In new season of Shark Tank, investors demand a pound of flesh with royalty clause (2024)

It is the best of times for Sharks. It is the worst of times for founders.

In the new season of Shark Tank, investors are seeking additional protection for their equity investments through royalty on sales.

"It has become like an entrepreneurial Roadies show," said a venture capital investor who did not want to be named. "This is worse than unregulated moneylenders who put onerous terms on borrowers,” he added.

In the previous two seasons of the reality show where startups seek angel investments from seasoned entrepreneurs, there were two types of deals being offered — equity and debt.

The new season that dropped last week revealed a few new kinds of deal structures, chief among them being royalty on sales. In this structure, Sharks (investors on the show) offer an equity investment in a startup and top it up with an ask for a certain percentage of the company’s sales.

The royalty kicker extends up to the time the investor recovers their original investment amount in some cases, and could also stretch until a return of two times is made in other instances.

This comes at a time when the number of angel investments, which are typically the first cheques for a startup to begin operations, have plummeted due to the ongoing funding winter. The total number of angel deals halved to 420 in 2023, from 816 deals the year before, even as startup funding deals across stages halved to 603 in 2023, from 1224 a year before.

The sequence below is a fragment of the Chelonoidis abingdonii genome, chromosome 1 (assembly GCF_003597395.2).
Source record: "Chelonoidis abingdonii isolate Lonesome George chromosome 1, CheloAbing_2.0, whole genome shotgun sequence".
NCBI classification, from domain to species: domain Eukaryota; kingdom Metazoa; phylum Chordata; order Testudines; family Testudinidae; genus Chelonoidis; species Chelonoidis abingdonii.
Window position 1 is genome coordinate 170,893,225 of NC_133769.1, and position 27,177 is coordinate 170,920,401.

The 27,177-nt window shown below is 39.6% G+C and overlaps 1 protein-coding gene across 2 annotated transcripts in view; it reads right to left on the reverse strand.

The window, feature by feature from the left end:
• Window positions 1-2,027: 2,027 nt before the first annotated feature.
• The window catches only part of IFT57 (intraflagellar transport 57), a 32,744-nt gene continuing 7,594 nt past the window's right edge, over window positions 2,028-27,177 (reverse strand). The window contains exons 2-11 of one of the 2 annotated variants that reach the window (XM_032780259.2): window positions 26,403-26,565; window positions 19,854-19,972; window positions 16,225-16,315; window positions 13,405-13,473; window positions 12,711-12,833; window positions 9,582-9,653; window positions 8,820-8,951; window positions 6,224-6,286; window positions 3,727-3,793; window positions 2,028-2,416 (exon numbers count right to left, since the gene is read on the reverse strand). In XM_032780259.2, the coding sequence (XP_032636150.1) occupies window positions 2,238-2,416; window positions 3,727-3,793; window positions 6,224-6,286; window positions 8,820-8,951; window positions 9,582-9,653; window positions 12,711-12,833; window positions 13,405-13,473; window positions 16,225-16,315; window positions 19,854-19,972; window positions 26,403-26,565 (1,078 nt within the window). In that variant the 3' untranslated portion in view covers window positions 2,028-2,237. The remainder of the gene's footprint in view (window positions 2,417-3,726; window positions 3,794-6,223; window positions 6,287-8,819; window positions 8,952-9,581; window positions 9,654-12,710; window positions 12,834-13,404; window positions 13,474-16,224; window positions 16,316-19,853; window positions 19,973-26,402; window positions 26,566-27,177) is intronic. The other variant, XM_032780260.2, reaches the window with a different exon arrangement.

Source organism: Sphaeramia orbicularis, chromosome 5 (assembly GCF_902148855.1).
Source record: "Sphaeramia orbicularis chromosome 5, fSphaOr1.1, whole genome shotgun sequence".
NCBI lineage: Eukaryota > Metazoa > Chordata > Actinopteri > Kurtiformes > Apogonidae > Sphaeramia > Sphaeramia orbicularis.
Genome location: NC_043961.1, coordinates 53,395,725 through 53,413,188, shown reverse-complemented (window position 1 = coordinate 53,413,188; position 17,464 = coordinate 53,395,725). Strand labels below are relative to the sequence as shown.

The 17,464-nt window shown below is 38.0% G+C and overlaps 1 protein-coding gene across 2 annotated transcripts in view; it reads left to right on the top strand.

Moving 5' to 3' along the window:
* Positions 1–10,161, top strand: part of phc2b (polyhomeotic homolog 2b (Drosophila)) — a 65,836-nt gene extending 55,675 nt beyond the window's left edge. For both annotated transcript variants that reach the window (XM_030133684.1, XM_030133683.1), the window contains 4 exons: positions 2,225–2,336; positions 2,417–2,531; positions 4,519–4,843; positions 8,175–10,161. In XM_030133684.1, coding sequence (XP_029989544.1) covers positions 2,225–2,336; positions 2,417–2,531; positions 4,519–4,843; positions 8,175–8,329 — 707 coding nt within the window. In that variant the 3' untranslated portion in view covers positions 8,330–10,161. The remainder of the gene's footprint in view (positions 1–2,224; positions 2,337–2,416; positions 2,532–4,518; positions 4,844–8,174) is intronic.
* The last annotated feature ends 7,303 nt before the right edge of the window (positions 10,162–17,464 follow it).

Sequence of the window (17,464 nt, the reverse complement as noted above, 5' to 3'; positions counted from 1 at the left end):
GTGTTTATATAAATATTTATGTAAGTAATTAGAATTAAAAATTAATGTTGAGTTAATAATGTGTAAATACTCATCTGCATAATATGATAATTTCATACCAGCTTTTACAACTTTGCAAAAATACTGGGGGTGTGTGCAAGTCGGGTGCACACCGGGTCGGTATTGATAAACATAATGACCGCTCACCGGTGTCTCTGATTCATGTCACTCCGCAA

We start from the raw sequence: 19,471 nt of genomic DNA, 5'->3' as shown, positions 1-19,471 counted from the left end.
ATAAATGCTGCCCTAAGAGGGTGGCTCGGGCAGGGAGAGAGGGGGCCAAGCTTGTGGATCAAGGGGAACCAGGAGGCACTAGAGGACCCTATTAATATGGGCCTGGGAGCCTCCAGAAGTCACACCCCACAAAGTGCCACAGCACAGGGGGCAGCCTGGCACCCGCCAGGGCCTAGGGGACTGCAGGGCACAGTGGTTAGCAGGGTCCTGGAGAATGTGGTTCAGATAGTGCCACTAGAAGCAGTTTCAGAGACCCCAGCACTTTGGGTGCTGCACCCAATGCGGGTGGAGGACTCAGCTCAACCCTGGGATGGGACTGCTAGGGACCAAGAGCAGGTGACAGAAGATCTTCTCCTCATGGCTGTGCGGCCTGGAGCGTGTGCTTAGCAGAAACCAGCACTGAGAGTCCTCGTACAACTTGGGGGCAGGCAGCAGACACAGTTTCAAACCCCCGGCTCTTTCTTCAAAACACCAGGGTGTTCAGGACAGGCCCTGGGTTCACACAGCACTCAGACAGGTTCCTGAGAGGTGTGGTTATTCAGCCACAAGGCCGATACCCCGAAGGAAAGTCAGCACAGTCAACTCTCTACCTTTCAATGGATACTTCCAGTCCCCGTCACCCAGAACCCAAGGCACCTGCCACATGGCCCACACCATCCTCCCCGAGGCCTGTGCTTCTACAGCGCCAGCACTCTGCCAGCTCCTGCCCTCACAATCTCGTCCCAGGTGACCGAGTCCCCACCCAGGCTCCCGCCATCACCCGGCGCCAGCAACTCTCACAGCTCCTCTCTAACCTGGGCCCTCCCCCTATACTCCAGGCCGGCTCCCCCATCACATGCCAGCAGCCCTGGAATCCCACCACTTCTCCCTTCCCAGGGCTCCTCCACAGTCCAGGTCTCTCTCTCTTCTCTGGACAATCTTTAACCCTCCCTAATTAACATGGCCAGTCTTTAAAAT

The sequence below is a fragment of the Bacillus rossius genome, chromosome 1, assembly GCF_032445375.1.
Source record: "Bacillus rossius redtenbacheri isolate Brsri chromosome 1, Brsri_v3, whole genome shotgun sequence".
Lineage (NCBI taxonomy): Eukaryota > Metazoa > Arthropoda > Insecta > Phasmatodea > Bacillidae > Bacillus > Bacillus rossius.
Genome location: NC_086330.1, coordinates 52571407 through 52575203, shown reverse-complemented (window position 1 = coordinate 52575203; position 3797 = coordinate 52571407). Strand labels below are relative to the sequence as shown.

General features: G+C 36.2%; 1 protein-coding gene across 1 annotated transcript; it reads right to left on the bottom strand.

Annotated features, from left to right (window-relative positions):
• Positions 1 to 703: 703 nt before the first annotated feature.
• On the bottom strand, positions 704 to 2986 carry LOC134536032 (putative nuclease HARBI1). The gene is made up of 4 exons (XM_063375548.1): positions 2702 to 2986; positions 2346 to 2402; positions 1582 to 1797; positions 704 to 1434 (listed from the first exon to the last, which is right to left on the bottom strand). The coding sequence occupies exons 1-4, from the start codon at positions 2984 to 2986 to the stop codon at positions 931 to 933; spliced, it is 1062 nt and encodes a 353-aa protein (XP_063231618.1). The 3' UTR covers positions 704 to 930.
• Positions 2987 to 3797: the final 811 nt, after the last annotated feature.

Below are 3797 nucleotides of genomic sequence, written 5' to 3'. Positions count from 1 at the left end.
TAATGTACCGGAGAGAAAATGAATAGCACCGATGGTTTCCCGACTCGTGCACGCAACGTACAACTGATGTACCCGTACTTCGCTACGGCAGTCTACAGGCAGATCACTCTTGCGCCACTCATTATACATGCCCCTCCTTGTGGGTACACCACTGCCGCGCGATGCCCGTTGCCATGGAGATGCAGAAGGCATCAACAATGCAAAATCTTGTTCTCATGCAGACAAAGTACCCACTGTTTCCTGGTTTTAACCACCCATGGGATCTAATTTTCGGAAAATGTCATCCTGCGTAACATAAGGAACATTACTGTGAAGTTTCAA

Anupam Mittal, one of the Sharks on the show and an investor in companies like Ola and Rapido, told Moneycontrol, "As the show enters its third season, the idea is to add new elements that make the show more interesting and representative of real-world investing. So, this season we have introduced royalties as a variable and a few guest Sharks as you have seen. It has less to do with the funding winter and more in line with the graph of the show which is now in its consolidation phase."

“Overall, not more than 10 percent of the deals are royalty deals so broadly it doesn’t change things that much but it does enable more deals to happen which is great for founders,” he added.